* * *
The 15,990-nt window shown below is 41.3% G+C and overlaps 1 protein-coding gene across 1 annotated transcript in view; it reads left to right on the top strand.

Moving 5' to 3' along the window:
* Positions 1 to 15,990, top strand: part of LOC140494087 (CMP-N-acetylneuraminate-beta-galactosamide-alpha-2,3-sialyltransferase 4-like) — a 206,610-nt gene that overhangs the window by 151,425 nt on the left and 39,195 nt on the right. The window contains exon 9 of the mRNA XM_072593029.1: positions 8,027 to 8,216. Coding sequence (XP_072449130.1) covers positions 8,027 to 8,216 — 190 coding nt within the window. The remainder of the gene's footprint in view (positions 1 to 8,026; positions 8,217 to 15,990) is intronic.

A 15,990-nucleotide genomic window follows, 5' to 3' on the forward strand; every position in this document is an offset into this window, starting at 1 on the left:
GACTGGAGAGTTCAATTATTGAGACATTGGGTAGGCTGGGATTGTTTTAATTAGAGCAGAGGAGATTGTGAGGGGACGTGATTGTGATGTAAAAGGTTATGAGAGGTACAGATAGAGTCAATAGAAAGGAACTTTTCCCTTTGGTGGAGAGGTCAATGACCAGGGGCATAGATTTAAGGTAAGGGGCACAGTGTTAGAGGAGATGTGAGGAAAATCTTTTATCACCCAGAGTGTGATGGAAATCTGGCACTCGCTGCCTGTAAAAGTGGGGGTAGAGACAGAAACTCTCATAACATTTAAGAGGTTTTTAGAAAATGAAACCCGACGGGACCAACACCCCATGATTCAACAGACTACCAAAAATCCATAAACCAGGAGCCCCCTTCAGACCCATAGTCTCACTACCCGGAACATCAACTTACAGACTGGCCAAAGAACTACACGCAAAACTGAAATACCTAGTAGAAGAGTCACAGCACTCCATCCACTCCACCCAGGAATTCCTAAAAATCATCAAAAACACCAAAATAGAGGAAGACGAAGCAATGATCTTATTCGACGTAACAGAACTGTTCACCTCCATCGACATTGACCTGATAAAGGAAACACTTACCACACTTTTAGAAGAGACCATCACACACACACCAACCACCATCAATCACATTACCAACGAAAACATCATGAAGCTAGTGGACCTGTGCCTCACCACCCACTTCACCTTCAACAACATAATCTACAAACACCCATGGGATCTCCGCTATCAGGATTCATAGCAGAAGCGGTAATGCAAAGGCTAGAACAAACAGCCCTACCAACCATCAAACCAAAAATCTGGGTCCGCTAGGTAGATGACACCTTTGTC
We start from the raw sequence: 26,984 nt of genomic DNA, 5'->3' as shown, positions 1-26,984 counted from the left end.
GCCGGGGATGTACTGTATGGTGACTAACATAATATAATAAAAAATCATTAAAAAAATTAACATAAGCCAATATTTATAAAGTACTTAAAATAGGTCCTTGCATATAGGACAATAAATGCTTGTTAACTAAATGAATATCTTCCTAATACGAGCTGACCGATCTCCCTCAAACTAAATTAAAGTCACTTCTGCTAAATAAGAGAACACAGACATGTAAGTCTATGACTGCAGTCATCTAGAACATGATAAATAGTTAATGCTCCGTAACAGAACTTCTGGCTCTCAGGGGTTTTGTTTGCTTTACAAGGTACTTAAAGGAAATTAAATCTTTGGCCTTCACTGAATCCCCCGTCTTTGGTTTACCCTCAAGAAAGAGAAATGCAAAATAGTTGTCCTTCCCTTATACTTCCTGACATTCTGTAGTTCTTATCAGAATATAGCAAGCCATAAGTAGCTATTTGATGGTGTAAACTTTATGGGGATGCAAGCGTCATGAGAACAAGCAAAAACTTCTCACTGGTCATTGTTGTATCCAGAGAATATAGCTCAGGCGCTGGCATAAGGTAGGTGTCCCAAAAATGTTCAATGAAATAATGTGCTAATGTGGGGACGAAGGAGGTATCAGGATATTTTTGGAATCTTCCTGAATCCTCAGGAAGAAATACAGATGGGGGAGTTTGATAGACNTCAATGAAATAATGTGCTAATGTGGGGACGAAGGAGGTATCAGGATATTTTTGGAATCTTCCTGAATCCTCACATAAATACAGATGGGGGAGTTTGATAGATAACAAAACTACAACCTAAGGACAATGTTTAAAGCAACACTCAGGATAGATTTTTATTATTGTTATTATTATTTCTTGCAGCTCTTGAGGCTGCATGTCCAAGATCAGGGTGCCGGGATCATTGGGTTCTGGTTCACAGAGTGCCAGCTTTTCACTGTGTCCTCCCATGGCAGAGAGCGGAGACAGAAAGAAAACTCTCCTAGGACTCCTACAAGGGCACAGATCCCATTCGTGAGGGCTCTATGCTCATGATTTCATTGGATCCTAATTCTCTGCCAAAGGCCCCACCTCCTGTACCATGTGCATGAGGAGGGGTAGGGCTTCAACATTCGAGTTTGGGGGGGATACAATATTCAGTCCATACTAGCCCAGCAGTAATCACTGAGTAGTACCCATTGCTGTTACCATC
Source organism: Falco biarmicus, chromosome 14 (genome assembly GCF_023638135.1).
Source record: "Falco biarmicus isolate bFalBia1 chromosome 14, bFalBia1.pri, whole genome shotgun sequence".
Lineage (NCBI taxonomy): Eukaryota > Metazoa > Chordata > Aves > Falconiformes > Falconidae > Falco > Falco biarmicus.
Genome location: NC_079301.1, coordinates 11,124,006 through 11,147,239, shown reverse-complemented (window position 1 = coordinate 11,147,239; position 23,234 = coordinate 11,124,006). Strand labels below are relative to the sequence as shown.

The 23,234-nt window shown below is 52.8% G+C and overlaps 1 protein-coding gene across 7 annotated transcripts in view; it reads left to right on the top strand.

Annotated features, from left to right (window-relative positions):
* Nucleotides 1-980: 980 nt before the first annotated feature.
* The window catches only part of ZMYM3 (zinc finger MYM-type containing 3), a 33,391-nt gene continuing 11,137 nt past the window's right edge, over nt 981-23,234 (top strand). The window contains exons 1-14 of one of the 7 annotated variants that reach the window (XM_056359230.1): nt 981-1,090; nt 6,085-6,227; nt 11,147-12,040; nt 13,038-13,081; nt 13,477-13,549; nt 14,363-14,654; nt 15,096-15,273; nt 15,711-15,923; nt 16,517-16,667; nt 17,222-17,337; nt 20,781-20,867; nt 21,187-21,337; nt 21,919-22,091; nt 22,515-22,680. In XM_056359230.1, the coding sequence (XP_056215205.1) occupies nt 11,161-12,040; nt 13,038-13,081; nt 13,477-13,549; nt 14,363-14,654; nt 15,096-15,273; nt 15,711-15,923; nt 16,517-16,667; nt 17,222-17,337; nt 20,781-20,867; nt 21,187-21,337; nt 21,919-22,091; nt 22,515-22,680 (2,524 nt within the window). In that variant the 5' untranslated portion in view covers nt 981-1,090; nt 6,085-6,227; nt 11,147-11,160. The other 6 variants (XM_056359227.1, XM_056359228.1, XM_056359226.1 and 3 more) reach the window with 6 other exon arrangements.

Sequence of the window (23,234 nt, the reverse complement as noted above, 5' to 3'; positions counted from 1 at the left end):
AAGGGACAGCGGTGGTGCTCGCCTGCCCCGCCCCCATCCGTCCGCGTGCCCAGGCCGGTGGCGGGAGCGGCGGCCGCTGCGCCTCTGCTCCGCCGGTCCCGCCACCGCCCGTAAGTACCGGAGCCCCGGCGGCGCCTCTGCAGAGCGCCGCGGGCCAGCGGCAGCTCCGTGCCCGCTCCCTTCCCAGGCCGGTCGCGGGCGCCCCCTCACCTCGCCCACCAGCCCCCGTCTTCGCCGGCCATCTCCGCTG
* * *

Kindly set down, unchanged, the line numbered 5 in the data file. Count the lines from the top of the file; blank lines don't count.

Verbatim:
GACTGGAGAGTTCAATTATTGAGACATTGGGTAGGCTGGGATTGTTTTAATTAGAGCAGAGGAGATTGTGAGGGGACGTGATTGTGATGTAAAAGGTTATGAGAGGTACAGATAGAGTCAATAGAAAGGAACTTTTCCCTTTGGTGGAGAGGTCAATGACCAGGGGCATAGATTTAAGGTAAGGGGCACAGTGTTAGAGGAGATGTGAGGAAAATCTTTTATCACCCAGAGTGTGATGGAAATCTGGCACTCGCTGCCTGTAAAAGTGGGGGTAGAGACAGAAACTCTCATAACATTTAAGAGGTTTTTAGAAAATGAAACCCGACGGGACCAACACCCCATGATTCAACAGACTACCAAAAATCCATAAACCAGGAGCCCCCTTCAGACCCATAGTCTCACTACCCGGAACATCAACTTACAGACTGGCCAAAGAACTACACGCAAAACTGAAATACCTAGTAGAAGAGTCACAGCACTCCATCCACTCCACCCAGGAATTCCTAAAAATCATCAAAAACACCAAAATAGAGGAAGACGAAGCAATGATCTTATTCGACGTAACAGAACTGTTCACCTCCATCGACATTGACCTGATAAAGGAAACACTTACCACACTTTTAGAAGAGACCATCACACACACACCAACCACCATCAATCACATTACCAACGAAAACATCATGAAGCTAGTGGACCTGTGCCTCACCACCCACTTCACCTTCAACAACATAATCTACAAACACCCATGGGATCTCCGCTATCAGGATTCATAGCAGAAGCGGTAATGCAAAGGCTAGAACAAACAGCCCTACCAACCATCAAACCAAAAATCTGGGTCCGCTAGGTAGATGACACCTTTGTC